Gov. M. Jodi Rell vetoed a bill today that would have created a new commission within the Office of Policy and Management to review state sentencing policies.

The governor argued the legislature’s Judiciary Committee already performs this function, and that the bill would have required an extra $130,000 in spending to provide salaries and benefits for commission staff.

“While I appreciate the need for review of our sentencing statutes and practices, given our state’s ongoing economic challenges, this is simply the wrong time to create yet another state entity,” Rell wrote in her veto message. “I have spent much of the last year examining our state budget to find ways to save money so that we would not have to increase the burden borne by our already struggling taxpayers. Some of the cuts we have made were painful. None were easy.”

The bill passed overwhelmingly during the regular 2010 legislative session, which ended May 5, clearing the House unanimously and the Senate by a 34-1 margin.

It would have created a 23-member Connecticut Sentencing Commission to review the existing criminal sentencing structure and any proposed changes to it. The panel would be funded, according to the bill, “within existing budgetary resources.”

But the governor noted that the group would have to maintain a database and conduct trend analyses to identify areas of disparity, which would create new expenses.

“I believe that the Judiciary Committee is the appropriate body to carry out these function, as they have done in the past,” Rell added.

Sen. Andrew J, McDonald, D-Stamford, co-chairman of the Judiciary Committee, disagreed strongly though, arguing his panel has neither the staff nor the othe resources needed to conduct this research.

McDonald added the legislation not only enjoyed broad, bipartisan support in the legislature but had “universal backing” from the chief state’s attorney’s office, criminal defense lawyers and criminal justice advocates. “This legislation held the prospect of creating a more coherent and sustainable system for implementing fair and proportional sntences,” he added. “We held a public hearing and nobody testified against it. And up until this veto, we’ve had no input from the governor’s office.”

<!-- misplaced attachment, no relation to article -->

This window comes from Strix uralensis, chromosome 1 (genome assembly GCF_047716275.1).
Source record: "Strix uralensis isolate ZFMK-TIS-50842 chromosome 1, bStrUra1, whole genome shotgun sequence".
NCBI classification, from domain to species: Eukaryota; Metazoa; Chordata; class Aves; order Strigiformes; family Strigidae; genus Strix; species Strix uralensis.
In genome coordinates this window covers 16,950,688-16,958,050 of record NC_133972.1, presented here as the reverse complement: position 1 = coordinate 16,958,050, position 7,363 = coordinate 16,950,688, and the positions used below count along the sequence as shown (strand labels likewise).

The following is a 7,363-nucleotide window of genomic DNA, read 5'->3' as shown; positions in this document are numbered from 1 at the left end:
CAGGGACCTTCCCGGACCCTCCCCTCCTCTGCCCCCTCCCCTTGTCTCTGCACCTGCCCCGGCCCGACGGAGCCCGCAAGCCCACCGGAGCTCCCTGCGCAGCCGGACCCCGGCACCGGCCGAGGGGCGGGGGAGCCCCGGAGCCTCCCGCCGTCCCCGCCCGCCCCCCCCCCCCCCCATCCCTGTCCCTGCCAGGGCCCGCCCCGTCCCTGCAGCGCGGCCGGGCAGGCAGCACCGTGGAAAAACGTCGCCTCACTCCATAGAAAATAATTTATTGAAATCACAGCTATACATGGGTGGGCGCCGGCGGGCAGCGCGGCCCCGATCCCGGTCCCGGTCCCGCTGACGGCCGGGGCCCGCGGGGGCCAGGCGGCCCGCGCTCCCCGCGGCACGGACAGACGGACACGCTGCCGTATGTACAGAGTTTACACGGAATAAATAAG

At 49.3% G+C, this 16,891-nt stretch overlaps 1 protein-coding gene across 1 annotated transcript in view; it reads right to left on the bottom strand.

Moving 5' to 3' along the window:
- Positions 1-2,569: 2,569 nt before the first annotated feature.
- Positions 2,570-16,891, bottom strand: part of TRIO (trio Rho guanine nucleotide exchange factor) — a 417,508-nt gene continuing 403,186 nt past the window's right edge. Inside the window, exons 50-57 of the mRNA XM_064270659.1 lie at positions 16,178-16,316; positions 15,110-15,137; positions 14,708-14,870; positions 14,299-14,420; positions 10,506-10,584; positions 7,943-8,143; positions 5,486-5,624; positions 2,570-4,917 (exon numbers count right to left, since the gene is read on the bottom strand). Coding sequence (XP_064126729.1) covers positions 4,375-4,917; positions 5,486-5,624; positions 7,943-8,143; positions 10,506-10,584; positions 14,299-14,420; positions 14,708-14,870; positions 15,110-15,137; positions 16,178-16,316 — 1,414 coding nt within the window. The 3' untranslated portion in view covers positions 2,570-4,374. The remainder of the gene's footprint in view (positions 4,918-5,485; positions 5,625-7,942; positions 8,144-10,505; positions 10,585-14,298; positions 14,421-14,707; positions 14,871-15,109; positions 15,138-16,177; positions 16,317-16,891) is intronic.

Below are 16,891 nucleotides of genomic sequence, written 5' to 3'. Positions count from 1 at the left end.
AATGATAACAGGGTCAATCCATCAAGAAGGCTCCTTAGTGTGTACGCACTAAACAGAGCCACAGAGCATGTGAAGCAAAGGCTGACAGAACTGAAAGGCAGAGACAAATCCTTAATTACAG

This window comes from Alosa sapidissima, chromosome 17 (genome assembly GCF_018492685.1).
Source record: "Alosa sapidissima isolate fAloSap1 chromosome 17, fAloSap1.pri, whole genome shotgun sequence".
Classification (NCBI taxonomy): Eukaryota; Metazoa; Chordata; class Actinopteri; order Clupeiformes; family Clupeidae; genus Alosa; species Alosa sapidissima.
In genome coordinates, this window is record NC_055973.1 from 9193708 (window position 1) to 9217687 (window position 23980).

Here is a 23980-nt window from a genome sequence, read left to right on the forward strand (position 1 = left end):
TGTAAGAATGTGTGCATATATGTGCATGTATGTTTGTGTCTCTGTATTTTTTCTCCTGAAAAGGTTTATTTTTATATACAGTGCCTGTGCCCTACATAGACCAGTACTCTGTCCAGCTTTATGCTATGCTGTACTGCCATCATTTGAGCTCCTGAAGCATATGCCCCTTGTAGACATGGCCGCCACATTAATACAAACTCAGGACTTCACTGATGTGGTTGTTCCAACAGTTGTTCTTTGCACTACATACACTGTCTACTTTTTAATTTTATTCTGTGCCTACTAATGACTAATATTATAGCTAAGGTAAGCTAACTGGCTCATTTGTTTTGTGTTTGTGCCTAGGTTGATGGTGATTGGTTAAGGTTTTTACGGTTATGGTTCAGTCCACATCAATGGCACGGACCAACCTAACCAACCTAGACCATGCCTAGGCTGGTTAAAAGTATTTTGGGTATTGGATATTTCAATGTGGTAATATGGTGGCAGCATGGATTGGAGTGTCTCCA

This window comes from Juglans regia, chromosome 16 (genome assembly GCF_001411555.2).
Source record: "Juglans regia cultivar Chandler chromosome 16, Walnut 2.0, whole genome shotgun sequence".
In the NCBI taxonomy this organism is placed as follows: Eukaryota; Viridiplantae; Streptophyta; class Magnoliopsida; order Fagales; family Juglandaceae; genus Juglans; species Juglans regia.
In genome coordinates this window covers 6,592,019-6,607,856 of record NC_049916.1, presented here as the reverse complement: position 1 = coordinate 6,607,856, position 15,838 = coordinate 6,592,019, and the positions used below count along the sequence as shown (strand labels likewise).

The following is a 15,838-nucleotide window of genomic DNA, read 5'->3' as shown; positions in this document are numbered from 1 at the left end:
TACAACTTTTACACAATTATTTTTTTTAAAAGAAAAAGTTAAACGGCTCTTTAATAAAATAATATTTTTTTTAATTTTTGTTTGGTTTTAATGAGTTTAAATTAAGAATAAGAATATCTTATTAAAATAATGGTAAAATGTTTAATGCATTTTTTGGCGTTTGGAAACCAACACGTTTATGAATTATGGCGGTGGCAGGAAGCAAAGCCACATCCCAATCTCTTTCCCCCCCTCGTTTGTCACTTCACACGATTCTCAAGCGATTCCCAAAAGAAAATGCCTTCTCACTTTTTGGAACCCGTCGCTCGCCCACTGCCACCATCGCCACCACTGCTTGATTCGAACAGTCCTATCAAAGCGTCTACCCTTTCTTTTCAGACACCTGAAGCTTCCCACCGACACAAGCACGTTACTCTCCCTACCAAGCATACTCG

The legislature is tentatively scheduled to meet in special session on June 21, and could attempt to override the governor’s veto later this month. That would require a two-thirds’ vote in both chambers. McDonald said he believes a veto override attempt would be appropriate, but he hasn’t discussed that option yet with legislative leadership.

Keith has spent most of his 31 years as a reporter specializing in state government finances, analyzing such topics as income tax equity, waste in government and the complex funding systems behind Connecticut’s transportation and social services networks. He has been the state finances reporter at CT Mirror since it launched in 2010. Prior to joining CT Mirror Keith was State Capitol bureau chief for The Journal Inquirer of Manchester, a reporter for the Day of New London, and a former contributing writer to The New York Times. Keith is a graduate of and a former journalism instructor at the University of Connecticut.

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